|The Taming Of The Shrew
| Open: 03/18/12 Close: 04/21/12
NEW YORK - The Taming of the Shrew by William Shakespeare, directed by Arin Arbus, is Theatre for a New Audience's fifth and final production of the 2011 - 2012 theatre season. Maggie Siff (Sons of Anarchy and Mad Men) and Andy Grotelueschen (Cymbeline performed by Fiasco Theater) play Kate and Petruchio. Previews begin Sunday, March 18, at 7:00pm, and opens Sunday, April 1, at 3:00pm for a run scheduled through April 21, at The Duke on 42nd Street, a NEW 42ND STREET® project, 229 West 42nd Street.
Scenery is by Donyale Werle; lighting by Marcus Doshi; costumes by Anita Yavich; original music by Michael Friedman and choreography by Doug Elkins. The voice director is Andrew Wade and B.H. Barry is the movement consultant.
Jeffrey Horowitz, Artistic Director, Theatre for a New Audience, notes “Arin’s production imagines a traveling theatrical troupe bringing its production of The Taming of the Shrew, which is set in Italy, to a town in the American frontier, late 19th Century. It is a time with certain parallels to Shakespeare’s play, and in fact Shakespeare was enormously popular in the American frontier. He was played in large and small theatres, hotels, mining camps and riverboats. Moreover, there was a fascination then with strong individuals; there were limited options for women, rigid social hierarchies, and pronounced materialism and sexism.”
According to Ms. Arbus (Othello and Macbeth with John Douglas Thompson), “As The Taming of the Shrew is a play within a play, role playing and disguise are essential components. Almost everyone is scheming, lying, and hiding beneath disguises. Kate and Petruchio are the only ones who see things as they are and refuse to accept them. Their relationship is not misogynistic. It’s an intimate, brutal, hilarious negotiation between two strong-minded individuals, a husband and wife, about the terms of their contract. What’s remarkable is not that they fight, but that through warring, they find love and mutual admiration and in doing so, create a new paradigm within their world. As Harold Bloom writes, 'Kate and Petruchio…are clearly going to be the happiest married couple in Shakespeare.’”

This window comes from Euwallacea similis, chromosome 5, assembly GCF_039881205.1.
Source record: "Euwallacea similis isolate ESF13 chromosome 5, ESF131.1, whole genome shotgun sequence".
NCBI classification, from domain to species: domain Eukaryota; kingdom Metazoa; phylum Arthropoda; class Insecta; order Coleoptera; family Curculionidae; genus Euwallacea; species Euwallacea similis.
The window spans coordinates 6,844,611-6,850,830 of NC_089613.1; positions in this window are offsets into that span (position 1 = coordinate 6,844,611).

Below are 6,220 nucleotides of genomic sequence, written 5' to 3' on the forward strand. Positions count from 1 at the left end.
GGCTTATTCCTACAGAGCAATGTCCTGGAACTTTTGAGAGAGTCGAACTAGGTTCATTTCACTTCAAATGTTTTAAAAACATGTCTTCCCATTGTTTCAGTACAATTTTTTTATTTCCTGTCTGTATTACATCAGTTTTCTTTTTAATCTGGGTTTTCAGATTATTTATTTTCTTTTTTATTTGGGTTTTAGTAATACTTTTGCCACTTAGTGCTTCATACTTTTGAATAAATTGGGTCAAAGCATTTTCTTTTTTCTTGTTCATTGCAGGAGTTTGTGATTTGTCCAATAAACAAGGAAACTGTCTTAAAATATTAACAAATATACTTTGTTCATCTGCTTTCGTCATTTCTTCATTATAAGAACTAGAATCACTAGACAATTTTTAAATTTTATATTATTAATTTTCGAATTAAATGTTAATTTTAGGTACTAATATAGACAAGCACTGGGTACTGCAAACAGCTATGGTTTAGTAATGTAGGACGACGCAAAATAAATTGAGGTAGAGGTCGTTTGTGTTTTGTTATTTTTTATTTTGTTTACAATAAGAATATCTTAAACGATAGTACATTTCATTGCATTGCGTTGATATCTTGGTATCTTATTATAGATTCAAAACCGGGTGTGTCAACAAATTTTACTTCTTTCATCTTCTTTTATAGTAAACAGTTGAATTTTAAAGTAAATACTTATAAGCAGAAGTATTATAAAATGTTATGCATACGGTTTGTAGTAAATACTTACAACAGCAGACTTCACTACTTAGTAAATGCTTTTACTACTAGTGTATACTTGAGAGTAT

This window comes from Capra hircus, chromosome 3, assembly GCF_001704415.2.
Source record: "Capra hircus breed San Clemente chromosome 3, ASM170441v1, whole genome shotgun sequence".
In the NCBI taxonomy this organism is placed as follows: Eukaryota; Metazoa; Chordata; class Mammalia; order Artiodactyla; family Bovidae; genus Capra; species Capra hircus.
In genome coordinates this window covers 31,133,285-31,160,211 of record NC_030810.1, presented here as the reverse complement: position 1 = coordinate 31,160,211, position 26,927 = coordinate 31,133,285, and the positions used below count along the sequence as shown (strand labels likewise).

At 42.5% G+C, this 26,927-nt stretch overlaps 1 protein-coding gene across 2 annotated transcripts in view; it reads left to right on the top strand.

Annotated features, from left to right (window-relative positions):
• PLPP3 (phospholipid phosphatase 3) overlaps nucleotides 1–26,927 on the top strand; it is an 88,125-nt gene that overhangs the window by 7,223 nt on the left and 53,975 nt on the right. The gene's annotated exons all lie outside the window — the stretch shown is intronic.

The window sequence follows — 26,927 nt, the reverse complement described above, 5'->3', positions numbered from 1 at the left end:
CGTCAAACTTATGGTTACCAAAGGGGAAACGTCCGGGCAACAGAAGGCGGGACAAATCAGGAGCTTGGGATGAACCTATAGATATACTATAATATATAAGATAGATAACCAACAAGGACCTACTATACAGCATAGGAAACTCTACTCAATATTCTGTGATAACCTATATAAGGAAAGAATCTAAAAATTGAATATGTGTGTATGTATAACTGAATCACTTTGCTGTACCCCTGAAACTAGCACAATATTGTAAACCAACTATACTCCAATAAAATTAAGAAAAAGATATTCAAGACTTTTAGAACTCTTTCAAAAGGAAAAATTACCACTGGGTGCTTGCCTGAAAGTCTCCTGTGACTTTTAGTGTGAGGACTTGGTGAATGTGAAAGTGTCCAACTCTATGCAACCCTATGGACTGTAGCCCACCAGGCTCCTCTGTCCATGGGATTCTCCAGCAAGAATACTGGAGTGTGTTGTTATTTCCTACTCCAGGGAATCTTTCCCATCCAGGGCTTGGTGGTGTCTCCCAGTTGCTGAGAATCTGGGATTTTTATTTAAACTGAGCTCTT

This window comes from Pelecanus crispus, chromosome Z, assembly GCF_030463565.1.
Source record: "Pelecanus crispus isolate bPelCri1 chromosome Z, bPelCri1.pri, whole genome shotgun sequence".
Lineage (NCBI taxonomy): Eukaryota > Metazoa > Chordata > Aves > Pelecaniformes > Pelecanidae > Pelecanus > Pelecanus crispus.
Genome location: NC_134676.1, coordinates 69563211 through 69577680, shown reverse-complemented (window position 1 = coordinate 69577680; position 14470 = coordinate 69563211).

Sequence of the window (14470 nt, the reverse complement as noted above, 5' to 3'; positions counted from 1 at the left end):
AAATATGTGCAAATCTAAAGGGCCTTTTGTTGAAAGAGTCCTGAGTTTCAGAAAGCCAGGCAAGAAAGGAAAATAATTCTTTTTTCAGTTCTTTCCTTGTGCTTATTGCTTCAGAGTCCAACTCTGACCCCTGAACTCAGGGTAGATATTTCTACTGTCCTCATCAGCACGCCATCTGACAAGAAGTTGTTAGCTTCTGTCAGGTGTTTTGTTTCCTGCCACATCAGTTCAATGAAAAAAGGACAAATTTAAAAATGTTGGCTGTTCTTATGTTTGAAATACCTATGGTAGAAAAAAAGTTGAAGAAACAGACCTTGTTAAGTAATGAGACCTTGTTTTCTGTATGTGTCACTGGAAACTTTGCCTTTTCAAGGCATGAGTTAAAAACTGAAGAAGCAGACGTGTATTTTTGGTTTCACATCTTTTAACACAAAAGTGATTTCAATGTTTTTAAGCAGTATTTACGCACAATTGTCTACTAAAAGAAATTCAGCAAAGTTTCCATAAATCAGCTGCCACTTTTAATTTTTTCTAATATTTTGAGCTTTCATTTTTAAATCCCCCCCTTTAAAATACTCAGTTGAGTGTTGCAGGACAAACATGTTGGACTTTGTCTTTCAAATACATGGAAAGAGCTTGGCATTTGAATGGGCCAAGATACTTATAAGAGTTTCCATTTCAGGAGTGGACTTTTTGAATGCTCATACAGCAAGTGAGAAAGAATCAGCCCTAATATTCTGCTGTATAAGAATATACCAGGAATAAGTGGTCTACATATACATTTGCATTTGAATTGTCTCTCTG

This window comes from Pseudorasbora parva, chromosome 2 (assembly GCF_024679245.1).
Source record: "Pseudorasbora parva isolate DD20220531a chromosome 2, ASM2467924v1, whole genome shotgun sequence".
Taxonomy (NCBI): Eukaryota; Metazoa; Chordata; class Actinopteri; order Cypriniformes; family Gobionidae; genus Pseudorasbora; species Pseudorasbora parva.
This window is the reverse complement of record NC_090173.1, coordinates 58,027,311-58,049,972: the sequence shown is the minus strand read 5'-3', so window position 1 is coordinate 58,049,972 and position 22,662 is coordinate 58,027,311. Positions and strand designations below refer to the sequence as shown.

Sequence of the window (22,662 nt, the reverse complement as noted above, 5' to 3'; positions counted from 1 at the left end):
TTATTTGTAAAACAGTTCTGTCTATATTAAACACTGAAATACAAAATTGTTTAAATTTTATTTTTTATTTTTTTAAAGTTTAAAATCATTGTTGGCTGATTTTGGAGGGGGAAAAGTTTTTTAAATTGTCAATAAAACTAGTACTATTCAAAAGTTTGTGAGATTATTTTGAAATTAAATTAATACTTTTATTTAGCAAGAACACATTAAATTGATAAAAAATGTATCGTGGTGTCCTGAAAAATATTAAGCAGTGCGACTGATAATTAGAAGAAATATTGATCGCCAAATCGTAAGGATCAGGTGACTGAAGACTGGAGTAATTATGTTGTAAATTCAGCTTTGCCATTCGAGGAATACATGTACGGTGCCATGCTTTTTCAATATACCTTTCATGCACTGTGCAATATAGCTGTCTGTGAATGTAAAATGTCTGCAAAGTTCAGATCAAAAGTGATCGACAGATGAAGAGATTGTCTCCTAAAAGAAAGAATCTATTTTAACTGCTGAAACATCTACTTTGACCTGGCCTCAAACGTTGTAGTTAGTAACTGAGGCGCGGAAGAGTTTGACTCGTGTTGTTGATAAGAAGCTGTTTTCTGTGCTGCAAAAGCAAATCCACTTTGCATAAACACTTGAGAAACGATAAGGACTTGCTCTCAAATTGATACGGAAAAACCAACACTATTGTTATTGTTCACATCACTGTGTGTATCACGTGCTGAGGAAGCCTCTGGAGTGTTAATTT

Michael Friedman, the composer who is creating a score which combines original and existing music, says, “I have an amazing collection of 19th Century traditional bawdy songs and there's a great trove of popular American songs I’ve discovered. There are also some wonderful western tunes. But, of course, the play within the play is set in Italy, so there is Bellini and Donizetti, early Verdi and Cherubini, all of whom were tremendously popular as opera, like Shakespeare, took America by storm.”